When my daughter saw this dish come from the oven, she said it looked like Beef Wellington. The idea was spot on, but this is about a rooster, not a bovine.
This recipe is based on things I had on hand and what I hoped would work. ON HAND:
Breasts of a large old rooster marinated in red wine for 48 hours. (Part of a Coq au vin i was preparing but not destined for the long braise of that recipe.)
Puff pastry that I had made for the Tourtière limousine.
Tomato paste with Italian spices.
Emmental (“Swiss”) cheese
The breasts of any fowl would work fine – chicken, turkey, Guinée hen or rooster, etc. I would suggest some kind of marinade. It doesn’t have to be the one I used. Lots of other flavor profiles are possible. A marinade is meant primarily to guarantee a moist and tender breast.
With the breasts ready to be tucked away in their flaky, buttery bed, take the puff pastry from the fridge, roll it out (generously using flour to prevent sticking) and spread your paste all round, leaving the edges clean so that the pastry sticks together when folded. I used an herbal tomato paste. A pesto would also be an amazing choice.
Place in a a preheated oven at 375-400 F / 200C. Check at about 20 minutes. Cover with foil and let bake 10 minutes more. Thirty minutes total should enough for this moist, buttery, flaky dish. It certainly was for us.
This is one variation of a traditional, savory dish in the Limousine region of France. It may be made with or without a layer of meat (pork) between two layers of potatoes and cream and the crust may be either a brioche or puff pastry. This tourtière is made with a puff pastry and a layer of ground pork between the sheets of potato.
This is supposed to be peasant food. If peasants ate this well, count me in. Butter in a flaky crust, potatoes covered in cream, ground pork seasoned with shallots and a hint of garlic. [A Texan is probably thinking biscuits and gravy with pork sausage and potatoes on the side at this point.]
Why this recipe today? Well, I’ve been hungry to cook more, I had a very light breakfast, and I’ve been dying to use a bunch of the chives that have been thriving this summer.
Let’s get to it: Ingredients
Puff pastry- one recipe according to this one by Bruno Albouze
1 egg (to use as egg wash)
750 g of potatoes (Yukon Gold might be the best option)
250 ml heavy cream (or a reduced fat cream but not milk)
300 g ground, unseasoned pork
Fresh chives – be generous; finely chopped
2 shallots or 1 medium white onion finely chopped
2 cloves of garlic finely chopped
Ground nutmeg – fresh is always best
(Sea)Salt and freshly ground black pepper
Process: Puff pastry + 25 min prep other ingredients + 30-40 min baking
Make the “Quick Puff Pastry” – this takes a couple of hours. A good idea to make this a day or more in advance. Once this is done, this recipe comes together quickly and easily.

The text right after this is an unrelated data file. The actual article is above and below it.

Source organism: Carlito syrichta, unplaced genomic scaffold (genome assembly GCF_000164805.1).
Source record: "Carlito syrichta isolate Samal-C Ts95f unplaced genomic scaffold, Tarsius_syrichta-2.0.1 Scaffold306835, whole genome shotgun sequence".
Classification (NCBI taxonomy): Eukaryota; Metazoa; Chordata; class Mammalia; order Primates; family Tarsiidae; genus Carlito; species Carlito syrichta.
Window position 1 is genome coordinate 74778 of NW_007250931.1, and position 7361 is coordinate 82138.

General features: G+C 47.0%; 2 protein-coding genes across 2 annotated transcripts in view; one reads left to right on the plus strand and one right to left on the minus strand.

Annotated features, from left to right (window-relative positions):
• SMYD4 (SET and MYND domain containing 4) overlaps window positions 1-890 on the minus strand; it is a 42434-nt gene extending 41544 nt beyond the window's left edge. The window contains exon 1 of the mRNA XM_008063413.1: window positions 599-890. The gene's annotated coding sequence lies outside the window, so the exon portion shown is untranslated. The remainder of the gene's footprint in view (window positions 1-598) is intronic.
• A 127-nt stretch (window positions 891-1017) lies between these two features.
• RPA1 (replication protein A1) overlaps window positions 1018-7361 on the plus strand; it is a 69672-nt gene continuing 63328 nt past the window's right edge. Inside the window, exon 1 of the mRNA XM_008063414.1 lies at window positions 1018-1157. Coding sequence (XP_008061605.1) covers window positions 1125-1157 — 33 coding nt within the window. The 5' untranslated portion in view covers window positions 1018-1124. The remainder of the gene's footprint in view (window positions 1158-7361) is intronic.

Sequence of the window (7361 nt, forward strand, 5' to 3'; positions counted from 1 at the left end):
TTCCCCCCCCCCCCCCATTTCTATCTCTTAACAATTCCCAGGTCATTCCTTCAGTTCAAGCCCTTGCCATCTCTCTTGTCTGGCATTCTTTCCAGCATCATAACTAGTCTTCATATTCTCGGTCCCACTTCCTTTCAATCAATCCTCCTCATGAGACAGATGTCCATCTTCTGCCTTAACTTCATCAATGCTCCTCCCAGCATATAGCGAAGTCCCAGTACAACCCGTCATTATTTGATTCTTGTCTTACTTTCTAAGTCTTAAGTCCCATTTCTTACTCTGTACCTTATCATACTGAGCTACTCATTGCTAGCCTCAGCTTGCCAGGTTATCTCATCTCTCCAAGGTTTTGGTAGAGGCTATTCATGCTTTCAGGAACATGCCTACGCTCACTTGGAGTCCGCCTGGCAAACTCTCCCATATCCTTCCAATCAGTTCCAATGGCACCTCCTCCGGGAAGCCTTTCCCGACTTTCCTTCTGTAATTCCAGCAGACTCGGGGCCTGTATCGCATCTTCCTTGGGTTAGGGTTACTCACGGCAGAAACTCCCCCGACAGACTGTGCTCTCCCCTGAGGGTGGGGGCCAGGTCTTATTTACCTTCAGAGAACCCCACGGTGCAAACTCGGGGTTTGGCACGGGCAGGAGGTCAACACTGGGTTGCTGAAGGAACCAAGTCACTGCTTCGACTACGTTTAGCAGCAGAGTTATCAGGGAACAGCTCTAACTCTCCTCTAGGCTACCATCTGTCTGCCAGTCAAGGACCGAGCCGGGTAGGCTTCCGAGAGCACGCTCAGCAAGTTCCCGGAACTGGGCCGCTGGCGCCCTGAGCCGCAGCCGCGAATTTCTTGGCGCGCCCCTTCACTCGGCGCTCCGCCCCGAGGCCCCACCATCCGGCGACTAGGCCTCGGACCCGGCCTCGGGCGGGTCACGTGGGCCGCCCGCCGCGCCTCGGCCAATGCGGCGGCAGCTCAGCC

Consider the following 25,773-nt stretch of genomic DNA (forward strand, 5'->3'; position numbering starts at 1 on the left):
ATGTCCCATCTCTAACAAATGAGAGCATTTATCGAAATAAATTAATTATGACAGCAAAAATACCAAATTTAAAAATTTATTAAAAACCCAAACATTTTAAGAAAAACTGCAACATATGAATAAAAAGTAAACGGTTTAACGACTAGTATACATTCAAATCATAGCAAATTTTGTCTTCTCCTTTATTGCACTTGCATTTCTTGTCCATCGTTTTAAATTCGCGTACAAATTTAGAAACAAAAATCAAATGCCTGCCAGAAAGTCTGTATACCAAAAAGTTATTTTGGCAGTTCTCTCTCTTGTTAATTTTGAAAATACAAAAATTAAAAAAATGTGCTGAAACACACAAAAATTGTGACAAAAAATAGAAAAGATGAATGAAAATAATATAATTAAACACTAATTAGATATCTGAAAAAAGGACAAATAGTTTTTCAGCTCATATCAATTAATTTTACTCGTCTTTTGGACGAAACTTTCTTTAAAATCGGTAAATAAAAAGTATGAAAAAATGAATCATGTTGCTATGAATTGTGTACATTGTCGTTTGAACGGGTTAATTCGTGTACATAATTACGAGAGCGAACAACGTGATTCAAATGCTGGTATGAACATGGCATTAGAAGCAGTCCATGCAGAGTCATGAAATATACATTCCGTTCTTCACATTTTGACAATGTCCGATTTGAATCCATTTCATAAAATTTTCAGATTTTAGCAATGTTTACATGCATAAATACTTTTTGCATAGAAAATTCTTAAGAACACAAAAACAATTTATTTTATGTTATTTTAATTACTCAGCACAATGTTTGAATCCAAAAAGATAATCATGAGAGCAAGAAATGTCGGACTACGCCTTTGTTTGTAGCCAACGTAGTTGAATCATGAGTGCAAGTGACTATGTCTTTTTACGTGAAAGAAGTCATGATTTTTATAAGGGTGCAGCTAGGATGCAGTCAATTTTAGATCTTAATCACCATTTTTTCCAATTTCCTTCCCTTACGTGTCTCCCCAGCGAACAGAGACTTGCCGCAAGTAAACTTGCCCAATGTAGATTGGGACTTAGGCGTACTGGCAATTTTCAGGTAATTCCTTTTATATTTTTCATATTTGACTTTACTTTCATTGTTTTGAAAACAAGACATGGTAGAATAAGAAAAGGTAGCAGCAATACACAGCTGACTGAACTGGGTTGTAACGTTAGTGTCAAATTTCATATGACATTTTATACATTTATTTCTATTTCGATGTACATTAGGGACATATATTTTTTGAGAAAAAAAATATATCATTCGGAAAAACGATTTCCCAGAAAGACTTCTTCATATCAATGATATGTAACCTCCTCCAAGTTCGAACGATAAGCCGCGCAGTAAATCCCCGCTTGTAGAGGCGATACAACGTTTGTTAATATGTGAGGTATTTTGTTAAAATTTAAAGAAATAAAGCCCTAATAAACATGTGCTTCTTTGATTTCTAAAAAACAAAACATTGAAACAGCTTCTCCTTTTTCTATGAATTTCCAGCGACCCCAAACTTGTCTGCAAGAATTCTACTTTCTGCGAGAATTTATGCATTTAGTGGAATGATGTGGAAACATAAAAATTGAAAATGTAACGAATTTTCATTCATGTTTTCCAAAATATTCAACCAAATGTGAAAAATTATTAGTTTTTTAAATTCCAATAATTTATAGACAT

Place a pot of water on the stove and bring to a boil.
Meanwhile, peal and slice the potatoes into thin rounds (using a mandolin if you have one)
Place the potatoes in the boiling water for about 4 minutes. You want them partially cooked but slightly firm for the process to follow.
Meanwhile, in a small/medium sized bowl mix the cream, chives, nutmeg and salt (no black pepper) for the potatoes.
Drain the potatoes. In a larger mixing bowl, cover the bottom with the cream mixture, add some of the potatoes, then a bit more cream, more potatoes, the rest of the cream. [Why so fussy about this step? You want to evenly evenly coat the potato slices with the sauce without breaking them. This is how I did it.]
The ground pork….
Add a couple tablespoons of olive oil to a frying pan on medium heat
Add the shallots; when translucent (don’t let them brown) add the garlic stirring frequently until fragrant.
Add the sausage meat, mix and stir until brown.
Season with salt and freshly ground black pepper. Remove from heat.
Grease (butter or oil) a 9” or 22 cm tart/cake pan that has sides of 1.5 to 2 inches.
Remove your puff pastry from the fridge
Divide the pastry 2/3 (bottom and sides) and 1/3 (top) and roll out as quickly as possible
Fit the bottom sheet in your pan and begin layering your ingredients…
1/2 of the potatoes, then all of the sausage, then the rest of the potatoes
Whisk the egg and brush the edges of the pastry to help seal the top to the bottom sheet.
Place the top sheet on the tourtière, trim any excess pastry and crimp the edges together.
Brush the entire surface with egg wash
Score the surface with a knife to create a design if you’d like to
Pierce the pastry in several places with a toothpick to let steam escape
Cut a small circle out of the center of the pastry to let steam escape
Place in your preheated oven at 190C or 375F for 35-40 minutes. Check on the tourtière at 30 minutes to make sure the crust is not over-browning. You may want to lay a piece of aluminum foil over it to protect the pastry. (I did.) At 40 minutes it should be done. Bring it out of the oven and LET IT COOL for at least thirty minutes before cutting into it. It needs this in order to hold together, for more steam to escape and for the cream to thicken.